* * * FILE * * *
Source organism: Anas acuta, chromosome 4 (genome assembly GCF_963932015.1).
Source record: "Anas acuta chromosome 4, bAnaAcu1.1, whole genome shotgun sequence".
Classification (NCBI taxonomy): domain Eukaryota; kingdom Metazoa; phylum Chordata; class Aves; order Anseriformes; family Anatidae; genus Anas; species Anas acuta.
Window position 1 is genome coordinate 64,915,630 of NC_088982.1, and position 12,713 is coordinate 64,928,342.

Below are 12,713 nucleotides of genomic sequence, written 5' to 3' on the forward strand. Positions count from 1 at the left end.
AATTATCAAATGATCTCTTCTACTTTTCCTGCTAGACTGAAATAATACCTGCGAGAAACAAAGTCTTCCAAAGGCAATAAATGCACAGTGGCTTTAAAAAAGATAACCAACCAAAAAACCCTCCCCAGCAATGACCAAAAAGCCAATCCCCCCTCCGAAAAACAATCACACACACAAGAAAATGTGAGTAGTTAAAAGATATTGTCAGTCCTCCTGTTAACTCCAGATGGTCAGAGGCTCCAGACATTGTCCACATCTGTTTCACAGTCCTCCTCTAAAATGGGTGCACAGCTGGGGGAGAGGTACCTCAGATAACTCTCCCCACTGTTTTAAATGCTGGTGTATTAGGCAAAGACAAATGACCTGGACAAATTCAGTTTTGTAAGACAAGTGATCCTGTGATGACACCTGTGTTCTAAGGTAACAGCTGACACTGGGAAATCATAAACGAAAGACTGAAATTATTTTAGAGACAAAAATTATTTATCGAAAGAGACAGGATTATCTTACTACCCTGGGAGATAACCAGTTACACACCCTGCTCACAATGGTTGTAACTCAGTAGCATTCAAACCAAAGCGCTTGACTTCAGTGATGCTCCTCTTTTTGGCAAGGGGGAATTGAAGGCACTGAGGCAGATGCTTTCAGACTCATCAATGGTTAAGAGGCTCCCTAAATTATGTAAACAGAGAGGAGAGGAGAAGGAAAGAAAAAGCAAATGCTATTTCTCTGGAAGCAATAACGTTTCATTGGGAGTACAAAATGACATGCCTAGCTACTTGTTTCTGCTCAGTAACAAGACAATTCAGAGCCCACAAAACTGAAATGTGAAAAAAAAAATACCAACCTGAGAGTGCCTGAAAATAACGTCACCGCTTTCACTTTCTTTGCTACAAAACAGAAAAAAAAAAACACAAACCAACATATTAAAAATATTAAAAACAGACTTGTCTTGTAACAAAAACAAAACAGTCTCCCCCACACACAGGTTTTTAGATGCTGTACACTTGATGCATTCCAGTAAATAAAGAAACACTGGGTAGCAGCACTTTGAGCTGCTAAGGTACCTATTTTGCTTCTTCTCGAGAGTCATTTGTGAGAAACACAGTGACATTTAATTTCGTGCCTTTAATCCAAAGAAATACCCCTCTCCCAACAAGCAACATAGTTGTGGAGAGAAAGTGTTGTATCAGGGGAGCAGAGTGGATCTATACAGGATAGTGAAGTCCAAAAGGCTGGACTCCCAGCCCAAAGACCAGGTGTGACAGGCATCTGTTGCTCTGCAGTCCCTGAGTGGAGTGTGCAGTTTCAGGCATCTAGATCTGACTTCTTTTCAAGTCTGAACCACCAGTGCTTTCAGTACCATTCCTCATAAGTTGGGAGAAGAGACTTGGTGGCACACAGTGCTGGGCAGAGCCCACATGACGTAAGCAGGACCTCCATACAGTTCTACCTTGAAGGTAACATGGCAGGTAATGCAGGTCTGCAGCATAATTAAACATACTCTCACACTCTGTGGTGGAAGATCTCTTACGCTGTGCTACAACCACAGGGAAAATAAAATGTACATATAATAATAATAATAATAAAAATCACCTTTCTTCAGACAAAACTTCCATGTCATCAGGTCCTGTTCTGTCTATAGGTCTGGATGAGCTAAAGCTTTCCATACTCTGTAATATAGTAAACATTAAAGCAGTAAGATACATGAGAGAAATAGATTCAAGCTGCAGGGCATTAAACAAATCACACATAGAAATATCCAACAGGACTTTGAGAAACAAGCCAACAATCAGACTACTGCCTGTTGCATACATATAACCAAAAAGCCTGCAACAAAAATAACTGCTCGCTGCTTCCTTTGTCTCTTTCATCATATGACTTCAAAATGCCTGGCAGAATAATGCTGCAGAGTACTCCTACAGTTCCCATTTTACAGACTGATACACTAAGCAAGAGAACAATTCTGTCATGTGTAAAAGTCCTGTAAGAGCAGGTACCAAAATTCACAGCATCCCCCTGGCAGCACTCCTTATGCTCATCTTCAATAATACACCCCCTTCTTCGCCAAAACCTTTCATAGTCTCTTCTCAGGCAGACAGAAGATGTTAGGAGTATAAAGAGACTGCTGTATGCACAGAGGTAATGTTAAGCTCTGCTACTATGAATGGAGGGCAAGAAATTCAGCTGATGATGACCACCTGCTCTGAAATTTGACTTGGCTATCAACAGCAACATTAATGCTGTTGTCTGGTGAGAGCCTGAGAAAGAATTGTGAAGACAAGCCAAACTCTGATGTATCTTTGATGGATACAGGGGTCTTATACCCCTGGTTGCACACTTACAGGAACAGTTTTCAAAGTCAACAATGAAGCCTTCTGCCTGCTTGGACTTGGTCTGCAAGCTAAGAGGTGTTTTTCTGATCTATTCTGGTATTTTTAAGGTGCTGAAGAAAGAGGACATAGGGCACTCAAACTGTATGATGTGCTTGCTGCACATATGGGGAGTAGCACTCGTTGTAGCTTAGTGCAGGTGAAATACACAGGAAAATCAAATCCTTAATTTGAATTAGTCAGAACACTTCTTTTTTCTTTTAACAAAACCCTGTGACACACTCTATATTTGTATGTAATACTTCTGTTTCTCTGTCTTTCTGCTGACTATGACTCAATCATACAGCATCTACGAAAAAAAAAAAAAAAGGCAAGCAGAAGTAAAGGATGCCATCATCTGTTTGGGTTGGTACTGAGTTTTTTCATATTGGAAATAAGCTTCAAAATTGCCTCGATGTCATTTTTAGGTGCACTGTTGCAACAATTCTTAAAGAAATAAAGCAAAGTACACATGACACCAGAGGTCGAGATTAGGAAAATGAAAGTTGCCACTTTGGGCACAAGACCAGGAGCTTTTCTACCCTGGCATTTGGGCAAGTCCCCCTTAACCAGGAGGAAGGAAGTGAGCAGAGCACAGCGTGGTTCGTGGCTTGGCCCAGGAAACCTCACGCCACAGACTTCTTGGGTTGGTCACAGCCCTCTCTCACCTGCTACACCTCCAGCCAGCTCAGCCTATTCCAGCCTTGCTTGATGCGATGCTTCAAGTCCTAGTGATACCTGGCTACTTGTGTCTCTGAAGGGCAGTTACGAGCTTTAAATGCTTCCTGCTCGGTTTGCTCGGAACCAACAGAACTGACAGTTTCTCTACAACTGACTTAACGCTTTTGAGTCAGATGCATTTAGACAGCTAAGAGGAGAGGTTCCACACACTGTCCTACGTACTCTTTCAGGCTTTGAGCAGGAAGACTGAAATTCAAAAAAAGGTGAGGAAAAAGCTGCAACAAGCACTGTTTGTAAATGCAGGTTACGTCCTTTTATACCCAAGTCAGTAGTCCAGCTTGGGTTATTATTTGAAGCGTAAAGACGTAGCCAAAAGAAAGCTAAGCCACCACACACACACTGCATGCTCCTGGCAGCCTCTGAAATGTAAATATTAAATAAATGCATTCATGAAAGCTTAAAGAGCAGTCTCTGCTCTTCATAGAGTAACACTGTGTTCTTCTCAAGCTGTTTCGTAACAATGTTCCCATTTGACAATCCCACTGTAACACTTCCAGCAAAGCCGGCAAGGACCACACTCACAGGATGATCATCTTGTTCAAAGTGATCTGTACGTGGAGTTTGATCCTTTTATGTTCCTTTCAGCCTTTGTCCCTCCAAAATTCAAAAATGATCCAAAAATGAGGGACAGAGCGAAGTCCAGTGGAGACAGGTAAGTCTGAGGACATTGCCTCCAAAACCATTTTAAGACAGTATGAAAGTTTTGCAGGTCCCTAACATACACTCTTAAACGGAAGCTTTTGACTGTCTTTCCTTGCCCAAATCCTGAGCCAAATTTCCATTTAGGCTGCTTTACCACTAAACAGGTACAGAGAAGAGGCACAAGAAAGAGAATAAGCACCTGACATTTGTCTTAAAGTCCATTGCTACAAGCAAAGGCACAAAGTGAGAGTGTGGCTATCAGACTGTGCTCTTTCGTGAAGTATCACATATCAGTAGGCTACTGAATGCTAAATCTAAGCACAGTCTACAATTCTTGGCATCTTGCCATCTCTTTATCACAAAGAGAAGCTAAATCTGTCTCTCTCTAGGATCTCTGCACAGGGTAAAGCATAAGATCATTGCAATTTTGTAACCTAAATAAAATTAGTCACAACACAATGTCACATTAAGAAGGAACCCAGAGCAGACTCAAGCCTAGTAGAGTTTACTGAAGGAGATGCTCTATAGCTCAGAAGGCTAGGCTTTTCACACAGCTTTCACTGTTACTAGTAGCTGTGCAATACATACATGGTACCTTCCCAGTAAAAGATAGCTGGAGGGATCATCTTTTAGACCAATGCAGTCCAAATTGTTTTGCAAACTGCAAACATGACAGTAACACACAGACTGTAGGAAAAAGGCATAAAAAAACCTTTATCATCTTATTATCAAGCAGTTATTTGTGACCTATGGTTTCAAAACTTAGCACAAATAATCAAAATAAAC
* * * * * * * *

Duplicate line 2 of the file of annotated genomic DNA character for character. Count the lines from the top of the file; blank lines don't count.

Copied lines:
Source record: "Anas acuta chromosome 4, bAnaAcu1.1, whole genome shotgun sequence".